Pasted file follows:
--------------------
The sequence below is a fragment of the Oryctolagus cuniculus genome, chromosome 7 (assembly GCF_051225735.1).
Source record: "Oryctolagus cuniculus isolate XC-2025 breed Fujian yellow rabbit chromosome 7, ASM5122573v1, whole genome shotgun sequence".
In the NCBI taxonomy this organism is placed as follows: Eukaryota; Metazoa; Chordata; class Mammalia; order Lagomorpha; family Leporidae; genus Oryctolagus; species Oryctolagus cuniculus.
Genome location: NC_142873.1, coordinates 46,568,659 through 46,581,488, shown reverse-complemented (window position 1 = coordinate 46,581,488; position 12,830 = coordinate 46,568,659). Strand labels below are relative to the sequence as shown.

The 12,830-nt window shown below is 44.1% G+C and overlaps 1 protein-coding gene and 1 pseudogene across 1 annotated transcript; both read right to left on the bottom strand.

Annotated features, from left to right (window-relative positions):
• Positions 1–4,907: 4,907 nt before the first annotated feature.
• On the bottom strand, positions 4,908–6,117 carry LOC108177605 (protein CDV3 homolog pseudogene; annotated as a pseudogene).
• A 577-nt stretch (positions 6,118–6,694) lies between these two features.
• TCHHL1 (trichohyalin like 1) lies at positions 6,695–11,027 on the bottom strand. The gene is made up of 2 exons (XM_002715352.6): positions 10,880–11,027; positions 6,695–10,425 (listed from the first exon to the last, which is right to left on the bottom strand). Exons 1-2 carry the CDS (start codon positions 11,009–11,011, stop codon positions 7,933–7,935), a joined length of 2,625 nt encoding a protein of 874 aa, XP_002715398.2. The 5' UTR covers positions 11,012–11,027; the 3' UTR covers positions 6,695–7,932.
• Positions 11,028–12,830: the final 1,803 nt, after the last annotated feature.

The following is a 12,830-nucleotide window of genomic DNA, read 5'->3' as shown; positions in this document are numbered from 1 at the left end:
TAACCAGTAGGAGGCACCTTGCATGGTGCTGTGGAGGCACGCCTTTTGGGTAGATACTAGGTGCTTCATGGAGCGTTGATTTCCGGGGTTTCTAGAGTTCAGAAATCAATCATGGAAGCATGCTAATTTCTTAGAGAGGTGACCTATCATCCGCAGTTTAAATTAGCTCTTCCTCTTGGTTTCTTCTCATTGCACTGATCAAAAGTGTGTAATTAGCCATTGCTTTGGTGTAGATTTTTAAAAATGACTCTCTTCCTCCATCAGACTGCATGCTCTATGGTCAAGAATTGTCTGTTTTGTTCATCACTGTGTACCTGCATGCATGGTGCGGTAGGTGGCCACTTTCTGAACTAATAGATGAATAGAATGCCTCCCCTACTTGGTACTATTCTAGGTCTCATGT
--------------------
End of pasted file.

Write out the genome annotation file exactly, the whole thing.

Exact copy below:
The sequence below is a fragment of the Oryctolagus cuniculus genome, chromosome 7 (assembly GCF_051225735.1).
Source record: "Oryctolagus cuniculus isolate XC-2025 breed Fujian yellow rabbit chromosome 7, ASM5122573v1, whole genome shotgun sequence".
In the NCBI taxonomy this organism is placed as follows: Eukaryota; Metazoa; Chordata; class Mammalia; order Lagomorpha; family Leporidae; genus Oryctolagus; species Oryctolagus cuniculus.
Genome location: NC_142873.1, coordinates 46,568,659 through 46,581,488, shown reverse-complemented (window position 1 = coordinate 46,581,488; position 12,830 = coordinate 46,568,659). Strand labels below are relative to the sequence as shown.

The 12,830-nt window shown below is 44.1% G+C and overlaps 1 protein-coding gene and 1 pseudogene across 1 annotated transcript; both read right to left on the bottom strand.

Annotated features, from left to right (window-relative positions):
• Positions 1–4,907: 4,907 nt before the first annotated feature.
• On the bottom strand, positions 4,908–6,117 carry LOC108177605 (protein CDV3 homolog pseudogene; annotated as a pseudogene).
• A 577-nt stretch (positions 6,118–6,694) lies between these two features.
• TCHHL1 (trichohyalin like 1) lies at positions 6,695–11,027 on the bottom strand. The gene is made up of 2 exons (XM_002715352.6): positions 10,880–11,027; positions 6,695–10,425 (listed from the first exon to the last, which is right to left on the bottom strand). Exons 1-2 carry the CDS (start codon positions 11,009–11,011, stop codon positions 7,933–7,935), a joined length of 2,625 nt encoding a protein of 874 aa, XP_002715398.2. The 5' UTR covers positions 11,012–11,027; the 3' UTR covers positions 6,695–7,932.
• Positions 11,028–12,830: the final 1,803 nt, after the last annotated feature.

The following is a 12,830-nucleotide window of genomic DNA, read 5'->3' as shown; positions in this document are numbered from 1 at the left end:
TAACCAGTAGGAGGCACCTTGCATGGTGCTGTGGAGGCACGCCTTTTGGGTAGATACTAGGTGCTTCATGGAGCGTTGATTTCCGGGGTTTCTAGAGTTCAGAAATCAATCATGGAAGCATGCTAATTTCTTAGAGAGGTGACCTATCATCCGCAGTTTAAATTAGCTCTTCCTCTTGGTTTCTTCTCATTGCACTGATCAAAAGTGTGTAATTAGCCATTGCTTTGGTGTAGATTTTTAAAAATGACTCTCTTCCTCCATCAGACTGCATGCTCTATGGTCAAGAATTGTCTGTTTTGTTCATCACTGTGTACCTGCATGCATGGTGCGGTAGGTGGCCACTTTCTGAACTAATAGATGAATAGAATGCCTCCCCTACTTGGTACTATTCTAGGTCTCATGT